Look At How SpaceX's Starlink Satellites Pinstripe The Night Sky

The Comet NEOWISE (C/2020 F3) is seen above the ruins of the Cook Bank building along with diagonal streaks caused by passing satellites in this 20-second camera exposure on July 20, 2020 in the ghost town of Rhyolite, Nevada. The comet is named after NASA’s Near-Earth Object Wide-field Infrared Survey Explorer, which discovered it in March. It is about three miles wide and 70 million miles from Earth while traveling at 144,000 mph as it moves away from the sun.
The Comet NEOWISE (C/2020 F3) is seen above the ruins of the Cook Bank building along with diagonal streaks caused by passing satellites in this 20-second camera exposure on July 20, 2020 in the ghost town of Rhyolite, Nevada. The comet is named after NASA’s Near-Earth Object Wide-field Infrared Survey Explorer, which discovered it in March. It is about three miles wide and 70 million miles from Earth while traveling at 144,000 mph as it moves away from the sun.
Image: Ethan Miller (Getty Images)

No longer happy to just be forming a conga line across the night sky, SpaceX’s Starlink satellites are now ruining astronomers’ views by racing side by side through low Earth orbit.

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This photo was taken by astrophotographer Daniel López, which is, safe to say, one of the more badass jobs around. The picture was posted by equally badass astronomer Julien Giard from the Space Telescope Science Institute.

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What López was trying to capture was Comet NEOWISE, which is approaching its closest point to the Earth, also known as its perigee, and will arrive at that moment 64.3 million miles from Earth at 9:09 EST on July 23, according to Space.com. The image is actually seventeen long-exposure images layer on top of one another to show just how many of these little Starlink devils are racing around the Earth at that moment.

What started as a network of 60 satellites a little over a year ago is now 538 units strong, according to TechCrunch. Their purpose, someday, will be to provide high-speed internet to everyone on the planet. The company says it needs to get to least 800 satellites to be operational, but plan on at least 12,000.

That’s a problem, considering the low-orbit objects are already causing a lot of headaches for the star-gazing set. Girard’s own photographs have been bombed by the StarLink satellites as well, and many responding to his original tweet with their own images. The problem is getting so worrisome NASA started an open-source project last month to gather more information on the increasingly streaky skies. SpaceX, for its part, is experimenting with sun visors that would keep the unusually bright objects from distracting researchers and hobbyists alike, though the visors are only to deployed on 58 of the over 500 currently in orbit.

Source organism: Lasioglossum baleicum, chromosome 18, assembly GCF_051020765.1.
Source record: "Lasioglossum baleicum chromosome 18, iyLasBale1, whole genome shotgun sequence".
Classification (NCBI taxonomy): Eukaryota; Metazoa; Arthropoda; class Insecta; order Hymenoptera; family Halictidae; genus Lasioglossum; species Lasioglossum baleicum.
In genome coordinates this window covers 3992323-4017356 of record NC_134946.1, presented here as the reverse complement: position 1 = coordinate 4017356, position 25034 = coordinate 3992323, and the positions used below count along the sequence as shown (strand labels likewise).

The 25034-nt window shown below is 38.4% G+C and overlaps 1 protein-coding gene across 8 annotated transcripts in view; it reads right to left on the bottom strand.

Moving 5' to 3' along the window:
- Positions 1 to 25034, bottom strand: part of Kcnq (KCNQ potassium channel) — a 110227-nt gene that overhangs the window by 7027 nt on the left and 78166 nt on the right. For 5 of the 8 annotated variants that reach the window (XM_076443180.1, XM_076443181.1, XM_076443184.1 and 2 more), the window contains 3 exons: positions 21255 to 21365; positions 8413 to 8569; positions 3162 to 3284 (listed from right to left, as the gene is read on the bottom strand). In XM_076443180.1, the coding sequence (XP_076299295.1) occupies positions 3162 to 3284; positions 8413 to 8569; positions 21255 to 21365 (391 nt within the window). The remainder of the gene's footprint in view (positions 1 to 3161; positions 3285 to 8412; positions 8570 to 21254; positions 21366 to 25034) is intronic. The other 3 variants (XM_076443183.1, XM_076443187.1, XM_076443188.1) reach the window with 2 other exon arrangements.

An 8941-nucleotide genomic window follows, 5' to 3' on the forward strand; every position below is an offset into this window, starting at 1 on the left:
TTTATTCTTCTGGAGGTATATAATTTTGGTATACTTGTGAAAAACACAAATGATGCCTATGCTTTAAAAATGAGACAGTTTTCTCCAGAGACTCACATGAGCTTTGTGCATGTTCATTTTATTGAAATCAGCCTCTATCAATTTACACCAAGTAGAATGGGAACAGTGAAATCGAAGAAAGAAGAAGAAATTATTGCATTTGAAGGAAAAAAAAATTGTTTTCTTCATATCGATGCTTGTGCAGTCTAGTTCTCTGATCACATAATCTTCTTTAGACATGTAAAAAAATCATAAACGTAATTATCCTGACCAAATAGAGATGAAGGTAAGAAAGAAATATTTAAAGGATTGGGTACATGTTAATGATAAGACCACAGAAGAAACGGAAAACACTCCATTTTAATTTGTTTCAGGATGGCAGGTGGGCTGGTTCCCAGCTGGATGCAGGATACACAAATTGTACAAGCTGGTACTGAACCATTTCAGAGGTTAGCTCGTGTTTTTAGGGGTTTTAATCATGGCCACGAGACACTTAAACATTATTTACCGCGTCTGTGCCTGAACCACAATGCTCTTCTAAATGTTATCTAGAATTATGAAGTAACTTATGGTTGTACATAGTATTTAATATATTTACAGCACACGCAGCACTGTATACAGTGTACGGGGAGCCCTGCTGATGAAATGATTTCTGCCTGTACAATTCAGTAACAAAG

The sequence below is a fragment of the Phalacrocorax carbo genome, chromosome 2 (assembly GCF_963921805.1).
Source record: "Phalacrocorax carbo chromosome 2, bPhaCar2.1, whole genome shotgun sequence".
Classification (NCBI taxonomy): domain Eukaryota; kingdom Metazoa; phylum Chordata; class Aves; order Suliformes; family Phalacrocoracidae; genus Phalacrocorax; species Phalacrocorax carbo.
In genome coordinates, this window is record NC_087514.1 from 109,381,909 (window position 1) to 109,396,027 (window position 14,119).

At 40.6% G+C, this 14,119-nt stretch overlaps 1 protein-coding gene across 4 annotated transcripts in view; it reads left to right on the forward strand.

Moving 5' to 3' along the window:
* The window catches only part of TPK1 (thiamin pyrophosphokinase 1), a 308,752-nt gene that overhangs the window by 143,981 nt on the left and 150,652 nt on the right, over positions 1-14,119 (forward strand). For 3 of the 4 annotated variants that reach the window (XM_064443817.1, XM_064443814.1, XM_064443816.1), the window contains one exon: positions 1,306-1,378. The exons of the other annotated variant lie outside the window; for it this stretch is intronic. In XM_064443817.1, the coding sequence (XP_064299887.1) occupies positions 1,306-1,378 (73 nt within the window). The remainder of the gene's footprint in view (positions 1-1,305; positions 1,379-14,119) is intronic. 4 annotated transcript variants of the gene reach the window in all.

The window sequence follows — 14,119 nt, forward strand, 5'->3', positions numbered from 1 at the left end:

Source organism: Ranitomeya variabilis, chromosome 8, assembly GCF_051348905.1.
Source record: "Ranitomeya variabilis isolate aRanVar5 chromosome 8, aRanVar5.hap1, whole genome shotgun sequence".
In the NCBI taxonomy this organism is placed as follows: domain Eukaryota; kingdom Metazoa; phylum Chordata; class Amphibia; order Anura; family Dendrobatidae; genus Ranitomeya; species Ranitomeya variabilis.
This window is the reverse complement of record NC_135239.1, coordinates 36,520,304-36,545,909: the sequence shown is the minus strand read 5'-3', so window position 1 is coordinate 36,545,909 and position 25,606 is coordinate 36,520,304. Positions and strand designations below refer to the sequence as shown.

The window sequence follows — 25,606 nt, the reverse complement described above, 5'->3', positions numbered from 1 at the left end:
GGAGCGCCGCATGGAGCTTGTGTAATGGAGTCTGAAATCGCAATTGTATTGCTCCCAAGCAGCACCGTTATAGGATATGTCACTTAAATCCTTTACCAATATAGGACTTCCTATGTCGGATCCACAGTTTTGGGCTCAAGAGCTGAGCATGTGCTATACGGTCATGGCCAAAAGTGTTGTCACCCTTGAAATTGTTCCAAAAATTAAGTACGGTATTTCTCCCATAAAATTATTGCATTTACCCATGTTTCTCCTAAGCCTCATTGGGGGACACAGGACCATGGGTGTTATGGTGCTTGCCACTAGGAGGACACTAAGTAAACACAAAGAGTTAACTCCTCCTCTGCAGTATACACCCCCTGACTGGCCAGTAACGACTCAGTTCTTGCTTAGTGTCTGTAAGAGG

The StarLink satellites aren’t the only piece of SpaceX tech to get a chance to mug with Comet NEOWISE. SpaceX’s own Twitter account posted this image of the comet streaking across the sky three days ago above a Falcon 9 on its launch pad.

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You should be able to see the comet without a telescope or binoculars tonight, but it will start to dim as it starts to make its way back out into the solar system. Unfortunately, if you miss Comet NEOWISE this time around, you’re probably not going to catch it on its return trip. Next time NEOWISE shows up, 6,800 years will have come and gone, according to NASA.

Managing Editor of Jalopnik.

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DISCUSSION

It’s like the astronomers are complacent being permanent spectators.

Their attitude presents as if they are dispassionate about space. Here we have one of the most exciting things happening (a new network that will take down comcast and fund space travel at the same time) and they complain about it?

That’s like Jalopnik saying the cloud of smoke from the 1,400 hp mustang is really getting in the way of these pristine photos of the roadside scenery.

These all look like incredible photos, IMO. Way more interesting than any photos of comets from the last 25 years. When it comes time for us to travel in space, we should let the astronomers sit on the sidelines, they can watch astronauts from their telescopes.